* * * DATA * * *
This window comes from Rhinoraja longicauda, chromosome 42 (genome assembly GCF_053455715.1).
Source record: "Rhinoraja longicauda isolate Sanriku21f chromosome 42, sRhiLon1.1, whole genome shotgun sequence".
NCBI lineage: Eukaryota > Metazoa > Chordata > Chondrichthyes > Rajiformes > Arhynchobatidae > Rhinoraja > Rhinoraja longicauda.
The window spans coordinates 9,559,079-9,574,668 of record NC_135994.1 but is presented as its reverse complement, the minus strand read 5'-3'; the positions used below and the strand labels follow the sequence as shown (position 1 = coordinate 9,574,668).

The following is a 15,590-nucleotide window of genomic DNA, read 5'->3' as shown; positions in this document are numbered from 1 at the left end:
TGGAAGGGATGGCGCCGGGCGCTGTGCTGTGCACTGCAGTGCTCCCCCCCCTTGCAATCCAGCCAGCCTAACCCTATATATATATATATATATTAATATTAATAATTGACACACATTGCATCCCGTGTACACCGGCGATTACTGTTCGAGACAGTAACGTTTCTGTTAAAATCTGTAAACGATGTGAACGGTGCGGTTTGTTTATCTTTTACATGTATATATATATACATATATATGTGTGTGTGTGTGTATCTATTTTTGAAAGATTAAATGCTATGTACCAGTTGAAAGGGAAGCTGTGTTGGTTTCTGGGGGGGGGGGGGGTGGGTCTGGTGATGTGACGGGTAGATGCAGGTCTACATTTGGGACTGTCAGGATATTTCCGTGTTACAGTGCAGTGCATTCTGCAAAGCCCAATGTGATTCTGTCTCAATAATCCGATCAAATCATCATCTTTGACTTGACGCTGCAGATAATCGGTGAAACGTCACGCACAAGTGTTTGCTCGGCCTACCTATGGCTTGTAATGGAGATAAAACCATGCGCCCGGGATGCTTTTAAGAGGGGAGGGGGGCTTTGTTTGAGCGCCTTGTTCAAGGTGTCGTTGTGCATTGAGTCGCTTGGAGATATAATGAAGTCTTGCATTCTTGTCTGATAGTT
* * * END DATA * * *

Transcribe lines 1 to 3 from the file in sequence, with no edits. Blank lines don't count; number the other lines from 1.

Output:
This window comes from Rhinoraja longicauda, chromosome 42 (genome assembly GCF_053455715.1).
Source record: "Rhinoraja longicauda isolate Sanriku21f chromosome 42, sRhiLon1.1, whole genome shotgun sequence".
NCBI lineage: Eukaryota > Metazoa > Chordata > Chondrichthyes > Rajiformes > Arhynchobatidae > Rhinoraja > Rhinoraja longicauda.